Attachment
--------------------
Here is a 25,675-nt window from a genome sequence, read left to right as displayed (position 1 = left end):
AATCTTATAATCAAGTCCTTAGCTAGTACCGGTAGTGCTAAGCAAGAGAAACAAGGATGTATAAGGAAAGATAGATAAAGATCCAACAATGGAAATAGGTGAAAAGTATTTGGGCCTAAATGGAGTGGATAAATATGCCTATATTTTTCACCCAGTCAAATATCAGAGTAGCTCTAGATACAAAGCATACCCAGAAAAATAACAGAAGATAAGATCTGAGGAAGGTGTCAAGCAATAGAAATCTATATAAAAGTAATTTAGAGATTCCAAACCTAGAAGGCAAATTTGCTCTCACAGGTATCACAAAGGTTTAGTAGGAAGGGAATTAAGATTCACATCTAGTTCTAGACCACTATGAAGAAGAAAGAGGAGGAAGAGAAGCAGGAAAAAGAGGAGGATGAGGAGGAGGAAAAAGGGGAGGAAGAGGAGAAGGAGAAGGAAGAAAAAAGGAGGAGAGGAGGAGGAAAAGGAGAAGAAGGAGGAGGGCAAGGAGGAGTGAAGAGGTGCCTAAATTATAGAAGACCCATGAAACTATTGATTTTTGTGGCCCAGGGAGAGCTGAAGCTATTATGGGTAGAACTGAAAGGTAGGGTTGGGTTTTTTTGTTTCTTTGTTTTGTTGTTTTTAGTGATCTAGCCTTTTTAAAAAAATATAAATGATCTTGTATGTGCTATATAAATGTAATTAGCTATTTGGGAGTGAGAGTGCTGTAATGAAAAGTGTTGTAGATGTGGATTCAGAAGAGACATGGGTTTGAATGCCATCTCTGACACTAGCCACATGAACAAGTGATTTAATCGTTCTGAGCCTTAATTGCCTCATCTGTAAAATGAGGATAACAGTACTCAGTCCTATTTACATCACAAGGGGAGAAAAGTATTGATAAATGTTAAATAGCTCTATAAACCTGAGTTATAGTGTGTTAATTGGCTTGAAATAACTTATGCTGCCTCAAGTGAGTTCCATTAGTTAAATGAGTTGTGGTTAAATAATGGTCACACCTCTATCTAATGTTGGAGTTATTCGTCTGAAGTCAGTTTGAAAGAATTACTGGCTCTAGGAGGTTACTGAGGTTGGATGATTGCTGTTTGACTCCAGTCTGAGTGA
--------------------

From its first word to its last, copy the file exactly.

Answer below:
Here is a 25,675-nt window from a genome sequence, read left to right as displayed (position 1 = left end):
AATCTTATAATCAAGTCCTTAGCTAGTACCGGTAGTGCTAAGCAAGAGAAACAAGGATGTATAAGGAAAGATAGATAAAGATCCAACAATGGAAATAGGTGAAAAGTATTTGGGCCTAAATGGAGTGGATAAATATGCCTATATTTTTCACCCAGTCAAATATCAGAGTAGCTCTAGATACAAAGCATACCCAGAAAAATAACAGAAGATAAGATCTGAGGAAGGTGTCAAGCAATAGAAATCTATATAAAAGTAATTTAGAGATTCCAAACCTAGAAGGCAAATTTGCTCTCACAGGTATCACAAAGGTTTAGTAGGAAGGGAATTAAGATTCACATCTAGTTCTAGACCACTATGAAGAAGAAAGAGGAGGAAGAGAAGCAGGAAAAAGAGGAGGATGAGGAGGAGGAAAAAGGGGAGGAAGAGGAGAAGGAGAAGGAAGAAAAAAGGAGGAGAGGAGGAGGAAAAGGAGAAGAAGGAGGAGGGCAAGGAGGAGTGAAGAGGTGCCTAAATTATAGAAGACCCATGAAACTATTGATTTTTGTGGCCCAGGGAGAGCTGAAGCTATTATGGGTAGAACTGAAAGGTAGGGTTGGGTTTTTTTGTTTCTTTGTTTTGTTGTTTTTAGTGATCTAGCCTTTTTAAAAAAATATAAATGATCTTGTATGTGCTATATAAATGTAATTAGCTATTTGGGAGTGAGAGTGCTGTAATGAAAAGTGTTGTAGATGTGGATTCAGAAGAGACATGGGTTTGAATGCCATCTCTGACACTAGCCACATGAACAAGTGATTTAATCGTTCTGAGCCTTAATTGCCTCATCTGTAAAATGAGGATAACAGTACTCAGTCCTATTTACATCACAAGGGGAGAAAAGTATTGATAAATGTTAAATAGCTCTATAAACCTGAGTTATAGTGTGTTAATTGGCTTGAAATAACTTATGCTGCCTCAAGTGAGTTCCATTAGTTAAATGAGTTGTGGTTAAATAATGGTCACACCTCTATCTAATGTTGGAGTTATTCGTCTGAAGTCAGTTTGAAAGAATTACTGGCTCTAGGAGGTTACTGAGGTTGGATGATTGCTGTTTGACTCCAGTCTGAGTGA